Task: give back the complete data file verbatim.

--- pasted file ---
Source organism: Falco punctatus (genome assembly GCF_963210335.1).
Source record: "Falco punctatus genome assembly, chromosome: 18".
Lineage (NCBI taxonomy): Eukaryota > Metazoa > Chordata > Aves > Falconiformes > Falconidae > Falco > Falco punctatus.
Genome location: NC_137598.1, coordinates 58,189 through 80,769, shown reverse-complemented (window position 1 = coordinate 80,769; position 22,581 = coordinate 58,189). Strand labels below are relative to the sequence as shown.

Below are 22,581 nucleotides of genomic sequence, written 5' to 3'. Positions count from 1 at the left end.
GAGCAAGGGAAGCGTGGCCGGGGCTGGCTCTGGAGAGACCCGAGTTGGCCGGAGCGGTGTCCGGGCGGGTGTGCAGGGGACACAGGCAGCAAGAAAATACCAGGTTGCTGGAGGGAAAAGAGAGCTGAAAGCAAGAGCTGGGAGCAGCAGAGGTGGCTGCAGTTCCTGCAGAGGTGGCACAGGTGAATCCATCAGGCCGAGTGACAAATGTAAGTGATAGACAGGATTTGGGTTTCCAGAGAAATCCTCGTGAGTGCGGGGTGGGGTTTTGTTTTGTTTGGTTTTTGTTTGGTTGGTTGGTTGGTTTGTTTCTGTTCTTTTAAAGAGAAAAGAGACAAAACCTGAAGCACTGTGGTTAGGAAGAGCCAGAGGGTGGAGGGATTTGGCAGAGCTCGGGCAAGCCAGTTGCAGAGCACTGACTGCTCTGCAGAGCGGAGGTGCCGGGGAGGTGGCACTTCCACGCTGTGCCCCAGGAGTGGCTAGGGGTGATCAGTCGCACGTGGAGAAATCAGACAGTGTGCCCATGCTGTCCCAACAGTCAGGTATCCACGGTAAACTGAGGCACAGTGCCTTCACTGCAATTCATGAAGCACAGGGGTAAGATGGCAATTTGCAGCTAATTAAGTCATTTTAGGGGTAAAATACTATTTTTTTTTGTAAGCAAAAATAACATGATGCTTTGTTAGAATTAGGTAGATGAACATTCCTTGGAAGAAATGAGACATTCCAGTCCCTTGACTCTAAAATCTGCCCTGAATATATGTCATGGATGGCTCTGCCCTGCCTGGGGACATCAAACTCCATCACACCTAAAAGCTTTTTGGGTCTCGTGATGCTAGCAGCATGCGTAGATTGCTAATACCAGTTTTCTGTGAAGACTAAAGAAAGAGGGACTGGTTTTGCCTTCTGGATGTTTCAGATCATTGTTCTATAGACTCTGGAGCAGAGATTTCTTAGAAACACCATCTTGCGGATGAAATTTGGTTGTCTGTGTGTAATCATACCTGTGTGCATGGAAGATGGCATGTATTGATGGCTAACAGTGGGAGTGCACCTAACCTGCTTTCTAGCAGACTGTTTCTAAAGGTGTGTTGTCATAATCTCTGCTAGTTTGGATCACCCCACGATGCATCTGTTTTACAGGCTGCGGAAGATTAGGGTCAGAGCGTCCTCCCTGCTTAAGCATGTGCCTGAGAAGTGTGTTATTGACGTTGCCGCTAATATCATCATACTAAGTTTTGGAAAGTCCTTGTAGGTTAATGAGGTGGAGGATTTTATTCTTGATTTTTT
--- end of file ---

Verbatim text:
Source organism: Falco punctatus (genome assembly GCF_963210335.1).
Source record: "Falco punctatus genome assembly, chromosome: 18".
Lineage (NCBI taxonomy): Eukaryota > Metazoa > Chordata > Aves > Falconiformes > Falconidae > Falco > Falco punctatus.
Genome location: NC_137598.1, coordinates 58,189 through 80,769, shown reverse-complemented (window position 1 = coordinate 80,769; position 22,581 = coordinate 58,189). Strand labels below are relative to the sequence as shown.

Below are 22,581 nucleotides of genomic sequence, written 5' to 3'. Positions count from 1 at the left end.
GAGCAAGGGAAGCGTGGCCGGGGCTGGCTCTGGAGAGACCCGAGTTGGCCGGAGCGGTGTCCGGGCGGGTGTGCAGGGGACACAGGCAGCAAGAAAATACCAGGTTGCTGGAGGGAAAAGAGAGCTGAAAGCAAGAGCTGGGAGCAGCAGAGGTGGCTGCAGTTCCTGCAGAGGTGGCACAGGTGAATCCATCAGGCCGAGTGACAAATGTAAGTGATAGACAGGATTTGGGTTTCCAGAGAAATCCTCGTGAGTGCGGGGTGGGGTTTTGTTTTGTTTGGTTTTTGTTTGGTTGGTTGGTTGGTTTGTTTCTGTTCTTTTAAAGAGAAAAGAGACAAAACCTGAAGCACTGTGGTTAGGAAGAGCCAGAGGGTGGAGGGATTTGGCAGAGCTCGGGCAAGCCAGTTGCAGAGCACTGACTGCTCTGCAGAGCGGAGGTGCCGGGGAGGTGGCACTTCCACGCTGTGCCCCAGGAGTGGCTAGGGGTGATCAGTCGCACGTGGAGAAATCAGACAGTGTGCCCATGCTGTCCCAACAGTCAGGTATCCACGGTAAACTGAGGCACAGTGCCTTCACTGCAATTCATGAAGCACAGGGGTAAGATGGCAATTTGCAGCTAATTAAGTCATTTTAGGGGTAAAATACTATTTTTTTTTGTAAGCAAAAATAACATGATGCTTTGTTAGAATTAGGTAGATGAACATTCCTTGGAAGAAATGAGACATTCCAGTCCCTTGACTCTAAAATCTGCCCTGAATATATGTCATGGATGGCTCTGCCCTGCCTGGGGACATCAAACTCCATCACACCTAAAAGCTTTTTGGGTCTCGTGATGCTAGCAGCATGCGTAGATTGCTAATACCAGTTTTCTGTGAAGACTAAAGAAAGAGGGACTGGTTTTGCCTTCTGGATGTTTCAGATCATTGTTCTATAGACTCTGGAGCAGAGATTTCTTAGAAACACCATCTTGCGGATGAAATTTGGTTGTCTGTGTGTAATCATACCTGTGTGCATGGAAGATGGCATGTATTGATGGCTAACAGTGGGAGTGCACCTAACCTGCTTTCTAGCAGACTGTTTCTAAAGGTGTGTTGTCATAATCTCTGCTAGTTTGGATCACCCCACGATGCATCTGTTTTACAGGCTGCGGAAGATTAGGGTCAGAGCGTCCTCCCTGCTTAAGCATGTGCCTGAGAAGTGTGTTATTGACGTTGCCGCTAATATCATCATACTAAGTTTTGGAAAGTCCTTGTAGGTTAATGAGGTGGAGGATTTTATTCTTGATTTTTT